1 April 2019 Ian Sinclair

Penguin 2019 (2018); 368pp; £9.99

Originating in a 2013 essay for the radical magazine Strike!, David Graeber’s provocative book is an engrossing, if sometimes uncomfortable, read.

A professor of anthropology at the London School of Economics and an anarchist, Graeber helpfully works up a functional definition of what he considers a bullshit job: ‘a form of paid employment that is so completely pointless, unnecessary or pernicious that even the employee cannot justify its existence even though as part of the condition of employment the employee feels…

1 April 2019 Penny Stone

HammerOn Press, 2018; 384pp; £16

I must start this review with a statement of interest: I am a singer in the street choir / campaign choir movement. In many ways this makes me a more critical reader of this book, which collates the oral histories of over 40 voices from street choirs across the UK. It really matters to me that these stories are collected and made available, both to document the often unwritten history of ordinary people resisting social injustice, and to inspire others to become active!

The book details conversations with singers from across Wales,…

1 April 2019 Tomas Remiarz

Wolf Press, 2018; 232pp; £9.99

Winter isn’t coming – it has arrived in this chilling post-Brexit fiction set in the moors and towns of Northern England. Britain has become a cold place for EU citizens like Mara, the book’s main character. Mara’s life story – from rebellious punk in 1980s East Germany via road protester in 1990s England to an academic career – is revealed in a series of flashbacks, intertwined with the love story between her and Beth whom she met on a road protest in the 1990s.

The comfortable life Mara has built for herself abruptly comes to…

1 February 2019 Gabriel Carlyle

Adam Hochschild, Lessons from a Dark Time and Other Essays, University of California Press, 2018; 296pp; £22Rebecca Solnit, Call Them By Their True Names: American Crises (and Essays), Granta, 2018; 188pp; £12.99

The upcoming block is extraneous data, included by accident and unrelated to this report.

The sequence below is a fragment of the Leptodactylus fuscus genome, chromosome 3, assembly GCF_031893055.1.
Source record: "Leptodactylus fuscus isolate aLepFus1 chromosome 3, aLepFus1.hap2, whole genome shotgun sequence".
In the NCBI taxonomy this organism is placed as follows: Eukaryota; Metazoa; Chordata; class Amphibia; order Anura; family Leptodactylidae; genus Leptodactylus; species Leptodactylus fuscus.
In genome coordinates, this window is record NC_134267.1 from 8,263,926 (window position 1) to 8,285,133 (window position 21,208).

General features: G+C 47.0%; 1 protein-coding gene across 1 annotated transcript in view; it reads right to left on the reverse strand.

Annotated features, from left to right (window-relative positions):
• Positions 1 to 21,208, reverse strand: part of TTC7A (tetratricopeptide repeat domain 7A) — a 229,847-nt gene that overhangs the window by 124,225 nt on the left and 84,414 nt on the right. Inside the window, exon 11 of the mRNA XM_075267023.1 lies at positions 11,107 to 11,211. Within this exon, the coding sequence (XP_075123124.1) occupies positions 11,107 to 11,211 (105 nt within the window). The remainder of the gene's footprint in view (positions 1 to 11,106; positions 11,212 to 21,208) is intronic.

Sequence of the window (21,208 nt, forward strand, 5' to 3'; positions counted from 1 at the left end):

The United States’ April 1917 entry into the First World War sparked a massive wave of internal repression that was to last until 1920.

US radical newspapers and magazines were targeted, with postmasters ordered to be on the lookout for anything ‘calculated to … embarrass or hamper the Government in conducting the war’.

The former secretary of war, Elihu Root (who would go on to co-found the prestigious Council on Foreign Relations) told a gathering at New York’s Union League Club that: ‘There are some newspapers…

1 February 2019 Jon Klaemint Hofgaard

Princeton University Press, 2018; 328pp; £14.99

There is a certain harmless air to tales. They are always fun to read and listen to because they conjure up worlds beyond our own doubtful and complex one.

What is fascinating about the stories collected by Michael Rosen in this book is that they give us a glimpse into a time – the late 19th/early 20th century – when the ideas and concepts of socialism were being tested and acted out in fictional realms peopled with elves, spirits, talking poultry, Martians and, especially, giants.

These were fantastical tales,…

1 February 2019 Cedric Knight

WW Norton & Company, 2018; 576pp; £19.99

Curiosity blows things up. Or at least, it vaporises interesting rocks using a laser designed by the US nuclear bomb laboratory at Los Alamos.

I am here referring not to the intellectual motivation behind much of ‘pure’ science, but rather to Curiosity, NASA’s robotic vehicle that is analysing the chemistry of Mars. This particular sharing of technology between ‘warfighting’ and the frontiers of science is one of the many diverse and disparate facts that you might glean from this wide-ranging book by historian Avis Lang…

1 December 2018 Gabriel Carlyle

University of California Press, 2018; 152pp; £17.99

On 15 February 2003, during the the famous million-plus-strong march against the US-led invasion of Iraq, I was handed a newsheet by an anarchist. Its gist, none too tactfully expressed, was that such mass demonstrations were pointless and that we were all fools for taking part. Whether or not he was right is one of the many questions about protest explored (in a US context) by LA Kauffman in this short but insightful book.

The mobilising director of some of the largest demonstrations in US history, including massive anti-war…

1 December 2018 Henrietta Cullinan

New Internationalist, 2018; 240pp; £9.99